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 Guests paying for fuel. No, they should not.
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Chesagansett

RO# 9880



Posted - May 16 2018 :  00:15:12  Show Profile  Reply with Quote
There was a discussion on a Facebook group about boats not running on "Thank You". The discussion was mostly about whether guests should pay/chip in for fuel. My position is they should NOT be expected to do so, ... but it is okay if they would like to bring some food/drink. To me, this would be like guests bringing a bottle of wine (or other food/drink item) when visiting someone's house. But, expecting them to chip in for fuel would be like them chipping in for your utility bills when they visit your house. That's not expected of guests. What's your opinion(s)? Here is my reply to the group regarding fuel:

<<<< .... When Janet and I invite people aboard our boat, they are our guests. We never want them to pay for fuel. Also, we were going out and burning fuel anyway. The additional fuel used by having the added weight of guests aboard is very little. Expecting guests to chip in for fuel would be like asking them to help subsidize our boat trips. That would not be a guest. That would be a paying customer. We do not run a commercial ferry or charter service. They are our guests. Expecting people to chip in for fuel would be like expecting people to chip in for your utility bills (electric, heat , A/C) when they visit your home. ... (We are heating/cooling the house anyway. And, we are going out and burning boat fuel anyway, whether or not our guests came along on the boat or visit our house.). Don't "use your friends" to subsidize your boating. If you cant afford to take the boat out unless they chip in, then you bought too much boat. Don't blame your friends/guests. ...>>>


Glenn
Cape Coral, FL
Four Winns Sundowner 245

Homeport: Cape Coral, FL

Audrey II

RO# 30499



Posted - May 16 2018 :  02:58:22  Show Profile  Reply with Quote
No guest should not be expected to pay for fuel! If they offer to pay for a meal so be it but I don't expect it.
This said if you plan a trip and are bringing guests that would be different. I took a one week vacation we brought a couple with us and we took turns filling the boat and split the docking fees it was a cheap vacation for both of us!


Dave

ďTime you enjoyed wasting is not wasted time.Ē Ė T.S. Elliotcommon.
-----------------------------------------------------------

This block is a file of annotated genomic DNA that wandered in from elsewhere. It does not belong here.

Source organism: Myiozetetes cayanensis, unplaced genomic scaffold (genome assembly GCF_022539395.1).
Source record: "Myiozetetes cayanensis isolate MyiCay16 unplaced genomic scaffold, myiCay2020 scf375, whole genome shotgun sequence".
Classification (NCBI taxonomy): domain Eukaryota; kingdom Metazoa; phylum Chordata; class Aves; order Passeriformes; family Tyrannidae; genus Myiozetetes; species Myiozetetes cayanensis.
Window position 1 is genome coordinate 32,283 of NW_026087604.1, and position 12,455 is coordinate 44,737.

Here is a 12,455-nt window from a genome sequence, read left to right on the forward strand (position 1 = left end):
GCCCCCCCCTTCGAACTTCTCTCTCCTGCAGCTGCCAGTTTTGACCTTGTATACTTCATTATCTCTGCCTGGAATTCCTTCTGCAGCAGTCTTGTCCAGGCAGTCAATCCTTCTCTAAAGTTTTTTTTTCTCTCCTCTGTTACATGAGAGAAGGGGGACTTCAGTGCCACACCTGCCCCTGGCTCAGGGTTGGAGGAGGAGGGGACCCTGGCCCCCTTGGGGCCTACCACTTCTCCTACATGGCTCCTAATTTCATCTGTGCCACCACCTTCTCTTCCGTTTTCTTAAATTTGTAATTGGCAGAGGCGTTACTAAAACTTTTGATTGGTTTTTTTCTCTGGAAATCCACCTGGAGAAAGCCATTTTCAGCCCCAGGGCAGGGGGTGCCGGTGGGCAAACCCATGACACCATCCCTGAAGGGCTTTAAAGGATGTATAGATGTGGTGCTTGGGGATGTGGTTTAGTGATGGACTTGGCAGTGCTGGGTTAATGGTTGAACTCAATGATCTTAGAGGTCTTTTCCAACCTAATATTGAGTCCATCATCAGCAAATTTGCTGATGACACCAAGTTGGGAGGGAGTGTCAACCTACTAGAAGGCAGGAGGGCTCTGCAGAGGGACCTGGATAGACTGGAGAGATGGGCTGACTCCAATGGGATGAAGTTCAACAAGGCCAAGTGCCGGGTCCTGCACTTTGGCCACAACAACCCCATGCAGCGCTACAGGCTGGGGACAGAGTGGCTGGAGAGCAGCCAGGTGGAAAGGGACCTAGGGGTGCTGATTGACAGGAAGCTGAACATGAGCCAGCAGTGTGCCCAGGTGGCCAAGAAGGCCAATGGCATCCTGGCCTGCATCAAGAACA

1996 440 Trojan Express

Homeport: Haverstraw, NY Go to Top of Page

Gregory S

RO# 2620



Posted - May 16 2018 :  09:39:06  Show Profile  Reply with Quote
Depends on the circumstances. What Dave said above is legitimate. Also, if you had a ski boat and took friends out for a day of water skiing, I don't think it would be wrong to let them chip in for all the fuel you burned hauling them around the lake.


Homeport: Norfolk, Va Go to Top of Page

Roy

RO# 114

Posted - May 16 2018 :  10:50:55  Show Profile  Reply with Quote
Not sure, but there may be a legal issue here. If the guests pay, even for gas, that may make it a commercial activity for which a captain's licence would be needed. Kinda like a fishing captain taking people out fishing. I know this is nit-picking but the boat operator should at least be aware it.

Roy


"Livin' life in the laid back lane" - Sunny Jim

Homeport: Sarasota FL Go to Top of Page

Good Grief

RO# 13137



Posted - May 16 2018 :  11:53:31  Show Profile  Reply with Quote
A bunch of guys offering to chip-in for gas on a fishing trip is not the same as the operator charging for fuel. One is a friendly transaction on a recreational vessel, the other a business transaction on a passenger vessel.

-Gene
"The greatest enemy of knowledge is not ignorance, it is the illusion of knowledge." - Stephen Hawking

Homeport: Viking Boat Yard, Verplank NY Go to Top of Page

Phillbo

RO# 2553

Posted - May 16 2018 :  12:34:29  Show Profile  Reply with Quote
My guest are only expected to BYOB. I supply food and fuel.


Homeport: Arizona Go to Top of Page

JVM225

RO# 28365

Posted - May 16 2018 :  14:32:02  Show Profile  Reply with Quote
We donít ask guests to pay for or bring anything on the boat. Same policy as when we invite people to our house.
We donít expect anything either.